Disadvantages Can Improve Your Chance of Success from the book “David and Goliath” by one of my favorite authors Malcolm Gladwell
A customer calls and leaves a message. There is an issue with what you sold them and they are definitely NOT happy.
What do you do?
- Do you ignore the call and hope the situation solves itself?
- Do wait a few hours for them to cool off before you return the call?
- Do you pick up the phone and call the customer immediately?
- If you run away, the customer will come to the realization that you only care about your commissions from the sale and not the “solution” you sold them on. When you deal with the issue head on, you are communicating that you are there to help. You care about their success. And you want to make things better.
- Delaying making contact tells the customer that they are not your priority. And all customers want to feel like a priority.
If you are tied up in a meeting or with another customer, sending a quick email or text message acknowledging that you received their message and that you will get back to them later (and state the time) will signal to your angry customer that help is on its way. This will help calm them down a bit. But this feeling only lasts a short time, and disappears completely if you fail to call them at the time you stated.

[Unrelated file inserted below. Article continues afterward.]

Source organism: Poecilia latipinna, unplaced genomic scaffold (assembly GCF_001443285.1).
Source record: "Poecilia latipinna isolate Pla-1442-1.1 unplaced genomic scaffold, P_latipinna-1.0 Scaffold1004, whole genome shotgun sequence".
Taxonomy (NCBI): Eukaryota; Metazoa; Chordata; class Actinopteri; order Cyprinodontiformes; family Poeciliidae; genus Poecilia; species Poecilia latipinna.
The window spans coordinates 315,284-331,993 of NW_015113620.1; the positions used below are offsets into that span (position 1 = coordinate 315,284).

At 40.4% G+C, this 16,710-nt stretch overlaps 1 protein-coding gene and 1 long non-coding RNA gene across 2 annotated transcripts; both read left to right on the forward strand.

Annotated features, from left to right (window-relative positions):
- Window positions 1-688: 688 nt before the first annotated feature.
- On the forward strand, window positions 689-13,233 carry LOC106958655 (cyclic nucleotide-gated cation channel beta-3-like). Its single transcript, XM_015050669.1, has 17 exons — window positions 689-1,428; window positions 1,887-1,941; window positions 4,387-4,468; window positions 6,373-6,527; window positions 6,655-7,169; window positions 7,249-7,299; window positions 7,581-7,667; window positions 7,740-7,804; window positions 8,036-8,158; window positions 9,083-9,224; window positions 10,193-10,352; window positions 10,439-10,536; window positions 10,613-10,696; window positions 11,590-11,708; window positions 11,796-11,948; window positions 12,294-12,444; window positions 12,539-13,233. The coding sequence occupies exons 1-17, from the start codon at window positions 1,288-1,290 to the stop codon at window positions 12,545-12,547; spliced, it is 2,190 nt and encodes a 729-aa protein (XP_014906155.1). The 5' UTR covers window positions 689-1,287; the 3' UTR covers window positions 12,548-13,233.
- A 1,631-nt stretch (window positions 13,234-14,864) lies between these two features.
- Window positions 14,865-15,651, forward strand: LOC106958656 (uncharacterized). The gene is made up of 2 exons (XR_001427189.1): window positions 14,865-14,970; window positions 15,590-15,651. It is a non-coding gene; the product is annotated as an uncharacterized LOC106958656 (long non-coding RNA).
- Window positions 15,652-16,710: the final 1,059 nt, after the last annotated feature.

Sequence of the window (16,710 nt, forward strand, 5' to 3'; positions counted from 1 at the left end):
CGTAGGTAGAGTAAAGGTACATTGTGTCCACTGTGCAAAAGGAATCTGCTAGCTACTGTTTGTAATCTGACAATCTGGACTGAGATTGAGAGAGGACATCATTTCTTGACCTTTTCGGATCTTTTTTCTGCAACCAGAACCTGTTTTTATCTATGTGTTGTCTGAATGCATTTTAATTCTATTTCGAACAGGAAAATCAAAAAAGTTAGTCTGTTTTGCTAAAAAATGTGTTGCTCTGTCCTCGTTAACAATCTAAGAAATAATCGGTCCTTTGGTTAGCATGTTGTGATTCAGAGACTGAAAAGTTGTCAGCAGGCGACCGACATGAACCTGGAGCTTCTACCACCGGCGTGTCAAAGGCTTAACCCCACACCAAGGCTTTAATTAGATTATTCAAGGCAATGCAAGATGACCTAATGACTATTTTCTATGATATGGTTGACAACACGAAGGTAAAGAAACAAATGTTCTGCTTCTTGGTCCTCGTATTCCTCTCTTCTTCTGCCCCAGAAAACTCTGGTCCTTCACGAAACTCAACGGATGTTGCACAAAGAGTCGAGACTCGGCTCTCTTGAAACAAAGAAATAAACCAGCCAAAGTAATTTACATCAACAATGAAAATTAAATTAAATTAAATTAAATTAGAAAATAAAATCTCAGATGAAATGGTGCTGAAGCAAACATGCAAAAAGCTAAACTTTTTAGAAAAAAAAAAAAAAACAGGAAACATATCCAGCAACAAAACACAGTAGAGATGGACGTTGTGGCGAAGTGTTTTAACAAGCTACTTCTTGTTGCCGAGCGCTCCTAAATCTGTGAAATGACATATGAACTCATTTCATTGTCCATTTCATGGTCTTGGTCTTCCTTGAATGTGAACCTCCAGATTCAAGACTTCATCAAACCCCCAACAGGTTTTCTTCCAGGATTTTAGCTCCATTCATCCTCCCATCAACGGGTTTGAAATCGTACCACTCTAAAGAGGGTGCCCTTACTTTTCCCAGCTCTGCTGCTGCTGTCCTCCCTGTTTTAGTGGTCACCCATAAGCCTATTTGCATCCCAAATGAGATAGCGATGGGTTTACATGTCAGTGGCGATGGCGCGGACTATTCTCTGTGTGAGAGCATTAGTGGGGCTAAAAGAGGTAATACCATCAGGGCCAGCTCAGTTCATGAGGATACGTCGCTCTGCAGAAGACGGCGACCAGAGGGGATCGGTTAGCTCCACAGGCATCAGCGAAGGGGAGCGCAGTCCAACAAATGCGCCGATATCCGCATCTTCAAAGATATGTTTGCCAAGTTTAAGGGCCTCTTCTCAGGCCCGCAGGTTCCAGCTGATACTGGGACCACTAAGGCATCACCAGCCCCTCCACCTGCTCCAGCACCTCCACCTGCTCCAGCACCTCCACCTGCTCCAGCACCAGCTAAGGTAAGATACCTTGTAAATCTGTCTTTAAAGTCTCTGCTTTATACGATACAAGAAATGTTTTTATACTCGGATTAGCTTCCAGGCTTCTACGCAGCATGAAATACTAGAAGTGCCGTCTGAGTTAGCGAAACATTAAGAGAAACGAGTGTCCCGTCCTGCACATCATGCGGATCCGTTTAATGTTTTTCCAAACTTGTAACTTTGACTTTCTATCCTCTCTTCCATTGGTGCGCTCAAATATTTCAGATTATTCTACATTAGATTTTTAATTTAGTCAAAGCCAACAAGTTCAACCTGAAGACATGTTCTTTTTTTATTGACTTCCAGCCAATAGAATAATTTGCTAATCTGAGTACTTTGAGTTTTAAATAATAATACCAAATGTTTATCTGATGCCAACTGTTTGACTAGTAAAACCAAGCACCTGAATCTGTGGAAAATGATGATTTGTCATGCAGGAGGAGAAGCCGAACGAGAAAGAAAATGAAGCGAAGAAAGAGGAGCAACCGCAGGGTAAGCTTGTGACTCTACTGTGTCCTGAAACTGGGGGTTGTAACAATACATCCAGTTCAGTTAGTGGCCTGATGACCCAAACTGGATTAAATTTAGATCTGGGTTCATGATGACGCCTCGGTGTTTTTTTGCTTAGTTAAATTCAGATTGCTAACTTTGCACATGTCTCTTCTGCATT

- When you run into the fire, by getting back to them quickly, that response time tells your customers that you care. This is the first step in handling Customer 911 calls. Yes, they may yell, scream or jump up and down, but they will still appreciate your efforts, when you prove to them that you will support your solution, and put out the fire and ultimately removing their stress.
“Profit is the applause you get for taking care of your customers AND creating a motivating environment for your people.”
-Ken Blanchard, Jim Ballard and Fred Finch from the book Customer Mania
David Price, in his Toronto Blue Jays debut showed remarkable poise, in escaping a 4th inning jam where the Minnesota Twins had the bases loaded with none out, without giving up a run.
When it is clutch time in any situation, whether it be on the baseball diamond, family crisis or boardroom negotiations, the ones who thrive are the ones who can relax and perform the same way they do when the pressure is less.
On all stages of life, these clutch performers are worth their weight in gold.
If you have one of these folks on your team, treat them well, because they tend to be in high demand and if you don’t treat them well, there are many others that are willing to, and reap the rewards.